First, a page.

Friday, September 30, 2016


Every year the National Book Foundation announces nominees for best fiction and non-fiction. The Foundation, founded in 1950, proclaims its mission is “to celebrate the best in American literature, to expand its audience and to enhance the cultural value of great writing.” The National Book Awards promotes enthusiastic reading, just as the Monrovia Public Library reaches out to enthusiastic readers. Find the following 3 novels, nominated in the 2016 best fiction category, at the Monrovia Library.

Jacqueline Woodson won the 2014 National Book Award for Children with her youth novel Brown Girl Dreaming and her new title Another Brooklyn is an adult nominee this year. When August runs into an old friend she is sent into a reverie from her past, all about growing up in Brooklyn when friendships, family and dreams of bright futures meant everything. This lovely coming-of-age story captures both the sweet and the difficult parts of being a young girl of color making the transition into adulthood. Woodson is a wonderful writer whose spare and lyrical phrasing pulls in readers. And, if you are so inclined, re-read Betty Smith’s classic A Tree Grows in Brooklyn, an earlier story of growing up.

The Portable Veblen by Elizabeth McKenzie is a comic satire with idiosyncratic characters. In this quirky novel set in Palo Alto, the title character is named after the economist Thorstein Veblen and her upcoming marriage is beset by issues of modern romance, dysfunctional families and money. By the way, a squirrel plays a key role in this laugh-out-loud novel.

Written from varying points of view, Imagine Me Gone is the story of a family afflicted with and affected by mental illness. Author Adam Haslett captures the drama, chaos, frustration, tragedy and awful humor of how family members interact in the orbit of mental instability. This novel was a Pulitzer Prize finalist.

Tuesday, September 27, 2016


Long before cable news and social networking sites there were newspaper headlines, television interviews and tabloid stories about two women that rose to the top of popular culture. These two famous women from the recent past are being re-examined in new biographies that can be found at the Monrovia Public Library.

Jeffrey Toobin, attorney and author of The Nine: Inside the Secret World of the Supreme Court, revisits one of the last century’s truth-is-stranger-than-fiction histories in American Heiress: The Wild Saga of the Kidnapping, Crimes and Trial of Patty Hearst. The title almost says it all in this page-turning look at the events and personalities surrounding the 1974 kidnapping of a wealthy college student by a ragtag group of revolutionaries. When Ms. Hearst joins the group, but is not present for the group’s shoot-out with Los Angeles police, the story becomes even murkier. The author parses the evidence in this incredible story, which includes Ms. Hearst’s later presidential pardon. Readers who have not thought about Patty Hearst in years, or who enjoy suspenseful non-fiction, will enjoy this terrific book.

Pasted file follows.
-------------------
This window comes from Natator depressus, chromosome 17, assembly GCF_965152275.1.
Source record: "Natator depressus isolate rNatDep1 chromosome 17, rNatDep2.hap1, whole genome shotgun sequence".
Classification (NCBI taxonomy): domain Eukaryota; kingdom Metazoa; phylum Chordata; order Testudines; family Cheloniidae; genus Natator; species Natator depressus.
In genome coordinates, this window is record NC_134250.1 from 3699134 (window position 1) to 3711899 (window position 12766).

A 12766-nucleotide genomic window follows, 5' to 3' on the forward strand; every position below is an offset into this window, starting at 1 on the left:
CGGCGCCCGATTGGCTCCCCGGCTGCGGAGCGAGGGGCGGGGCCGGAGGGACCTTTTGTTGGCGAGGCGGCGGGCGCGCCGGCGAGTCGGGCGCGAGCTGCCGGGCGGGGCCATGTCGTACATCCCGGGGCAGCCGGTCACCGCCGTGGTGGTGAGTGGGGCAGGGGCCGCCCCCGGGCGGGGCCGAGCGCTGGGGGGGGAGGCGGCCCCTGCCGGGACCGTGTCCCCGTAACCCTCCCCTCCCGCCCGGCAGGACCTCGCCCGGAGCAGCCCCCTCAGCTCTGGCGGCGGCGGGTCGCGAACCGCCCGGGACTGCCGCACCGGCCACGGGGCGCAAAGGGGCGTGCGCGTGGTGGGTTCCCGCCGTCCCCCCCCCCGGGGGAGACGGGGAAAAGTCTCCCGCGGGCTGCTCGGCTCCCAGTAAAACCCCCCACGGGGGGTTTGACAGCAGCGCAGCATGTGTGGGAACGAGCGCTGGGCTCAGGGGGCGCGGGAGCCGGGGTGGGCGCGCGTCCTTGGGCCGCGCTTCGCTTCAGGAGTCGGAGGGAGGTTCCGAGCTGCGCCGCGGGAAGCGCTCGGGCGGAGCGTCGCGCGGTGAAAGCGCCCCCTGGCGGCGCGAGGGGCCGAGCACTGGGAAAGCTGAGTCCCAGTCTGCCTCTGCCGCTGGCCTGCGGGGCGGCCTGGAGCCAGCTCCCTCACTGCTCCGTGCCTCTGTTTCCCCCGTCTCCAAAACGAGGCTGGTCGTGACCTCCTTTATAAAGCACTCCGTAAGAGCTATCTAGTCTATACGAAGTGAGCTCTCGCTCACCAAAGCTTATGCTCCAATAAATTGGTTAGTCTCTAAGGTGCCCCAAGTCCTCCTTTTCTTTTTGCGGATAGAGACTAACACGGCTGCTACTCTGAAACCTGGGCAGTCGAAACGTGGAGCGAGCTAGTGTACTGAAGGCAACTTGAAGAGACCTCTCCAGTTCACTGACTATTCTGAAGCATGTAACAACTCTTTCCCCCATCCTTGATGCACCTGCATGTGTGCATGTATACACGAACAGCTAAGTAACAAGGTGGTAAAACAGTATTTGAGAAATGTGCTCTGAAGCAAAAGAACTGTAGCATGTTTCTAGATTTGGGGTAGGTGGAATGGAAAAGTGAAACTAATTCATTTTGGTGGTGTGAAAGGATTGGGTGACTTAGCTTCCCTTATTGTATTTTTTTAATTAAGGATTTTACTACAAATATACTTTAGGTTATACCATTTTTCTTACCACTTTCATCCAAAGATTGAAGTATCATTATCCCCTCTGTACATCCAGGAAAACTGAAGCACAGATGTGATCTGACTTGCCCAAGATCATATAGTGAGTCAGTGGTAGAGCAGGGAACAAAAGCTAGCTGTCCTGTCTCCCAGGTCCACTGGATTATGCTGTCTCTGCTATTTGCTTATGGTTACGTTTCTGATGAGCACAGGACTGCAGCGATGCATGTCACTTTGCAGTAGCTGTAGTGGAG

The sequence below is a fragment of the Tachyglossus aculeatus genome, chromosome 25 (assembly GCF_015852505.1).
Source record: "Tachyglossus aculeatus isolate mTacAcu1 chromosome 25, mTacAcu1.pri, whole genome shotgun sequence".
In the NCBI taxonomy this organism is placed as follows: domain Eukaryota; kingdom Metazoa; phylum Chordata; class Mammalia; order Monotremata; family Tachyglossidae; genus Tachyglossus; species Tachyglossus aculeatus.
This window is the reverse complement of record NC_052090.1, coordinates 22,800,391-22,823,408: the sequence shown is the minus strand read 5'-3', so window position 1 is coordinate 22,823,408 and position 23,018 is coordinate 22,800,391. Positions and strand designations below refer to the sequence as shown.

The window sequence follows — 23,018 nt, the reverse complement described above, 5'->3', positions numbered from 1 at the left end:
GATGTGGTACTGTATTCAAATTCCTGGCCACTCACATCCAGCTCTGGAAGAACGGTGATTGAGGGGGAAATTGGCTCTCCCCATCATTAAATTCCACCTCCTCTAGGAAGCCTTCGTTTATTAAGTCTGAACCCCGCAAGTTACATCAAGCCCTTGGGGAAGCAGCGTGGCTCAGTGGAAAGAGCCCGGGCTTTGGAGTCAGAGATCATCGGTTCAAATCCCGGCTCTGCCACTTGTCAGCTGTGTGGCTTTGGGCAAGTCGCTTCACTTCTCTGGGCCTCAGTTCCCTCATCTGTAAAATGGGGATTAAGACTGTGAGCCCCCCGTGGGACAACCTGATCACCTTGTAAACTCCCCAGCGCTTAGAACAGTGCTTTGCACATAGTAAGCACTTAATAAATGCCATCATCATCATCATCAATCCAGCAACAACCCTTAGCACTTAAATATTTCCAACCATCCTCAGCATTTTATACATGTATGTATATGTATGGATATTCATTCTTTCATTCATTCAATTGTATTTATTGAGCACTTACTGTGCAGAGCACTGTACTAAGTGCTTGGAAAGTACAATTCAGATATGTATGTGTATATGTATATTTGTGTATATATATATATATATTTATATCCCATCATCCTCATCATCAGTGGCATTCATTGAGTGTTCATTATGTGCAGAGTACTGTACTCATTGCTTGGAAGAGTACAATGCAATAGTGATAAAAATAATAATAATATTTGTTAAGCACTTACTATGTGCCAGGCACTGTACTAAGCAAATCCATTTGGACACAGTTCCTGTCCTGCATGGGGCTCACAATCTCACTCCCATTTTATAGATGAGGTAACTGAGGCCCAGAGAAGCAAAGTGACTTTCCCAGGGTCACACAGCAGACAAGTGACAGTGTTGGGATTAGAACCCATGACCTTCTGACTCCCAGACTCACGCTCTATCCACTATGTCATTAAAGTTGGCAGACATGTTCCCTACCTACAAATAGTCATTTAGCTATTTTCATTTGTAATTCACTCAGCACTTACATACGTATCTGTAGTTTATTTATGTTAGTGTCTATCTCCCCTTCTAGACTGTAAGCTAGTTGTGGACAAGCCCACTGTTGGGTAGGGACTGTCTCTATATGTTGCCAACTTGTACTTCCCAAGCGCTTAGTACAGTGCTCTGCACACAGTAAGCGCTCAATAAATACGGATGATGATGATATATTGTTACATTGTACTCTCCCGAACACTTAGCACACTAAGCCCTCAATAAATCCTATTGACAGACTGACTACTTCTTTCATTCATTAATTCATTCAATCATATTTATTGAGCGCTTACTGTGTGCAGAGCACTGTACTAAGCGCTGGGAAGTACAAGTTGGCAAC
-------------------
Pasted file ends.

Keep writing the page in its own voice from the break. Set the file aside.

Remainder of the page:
One person who always seemed to turn up in the news was Helen Gurley Brown, who exploded onto the publishing scene with her book Sex and the Single Girl and her much-imitated magazine Cosmopolitan. Not Pretty Enough by Gerri Hirshey is a fascinating biography of the plain Jane who held numerous secretarial jobs before transforming herself into a glamour-puss and becoming the editor of the highly influential Cosmopolitan. What fascinates is the author's ability to corral all Ms. Brown's contradictions into a revealing and sympathetic book.

Friday, September 23, 2016


Louisiana seems to stay in the news. Hurricane Katrina devastated parts of New Orleans in 2005 and recent flooding earlier this year caused loss of life and dwellings. The state is also known for its tremendous cultural tradition that includes great literature, music and food. Let’s take a look at a native Louisiana author whose novels have become contemporary classics - find them at the Monrovia Public Library!

African-American author Ernest Gaines was born in 1933 and is descended from sharecroppers. He grew up in an area where Black children picked cotton and were barely educated after 8th grade. It was a family move to California that sent the writer on the path to a college degree and the beginnings of a writing career that includes two titles that are considered great books of the Civil Rights Movement. Gaines’ books are popular both in high school and college classrooms and in book groups.

The Autobiography of Miss Jane Pittman is an inspirational novel that tells the story of a slave freed after the Civil War, but soon plunged into a world of poverty in the Jim Crow south. Living 110 years, into the era of Black Power, she tells her own story. Set up like an oral history, the book is beautifully written and captures the great strength and humanity of the main character.

 In A Lesson Before Dying, a young educated teacher begins visiting a man about to be executed for a crime he did not commit. The teacher thinks he will impart education to the man who will inevitably die and instead learns about a more spiritual way of living. Called Gaines’ crowning achievement, this is a deeply moving story that packs an emotional wallop.  The 2 main characters are unforgettable.

Other Ernest Gaines novels are Catherine Carmier, a love story fraught with issues of racism, and In My Father's House, a story of redemption.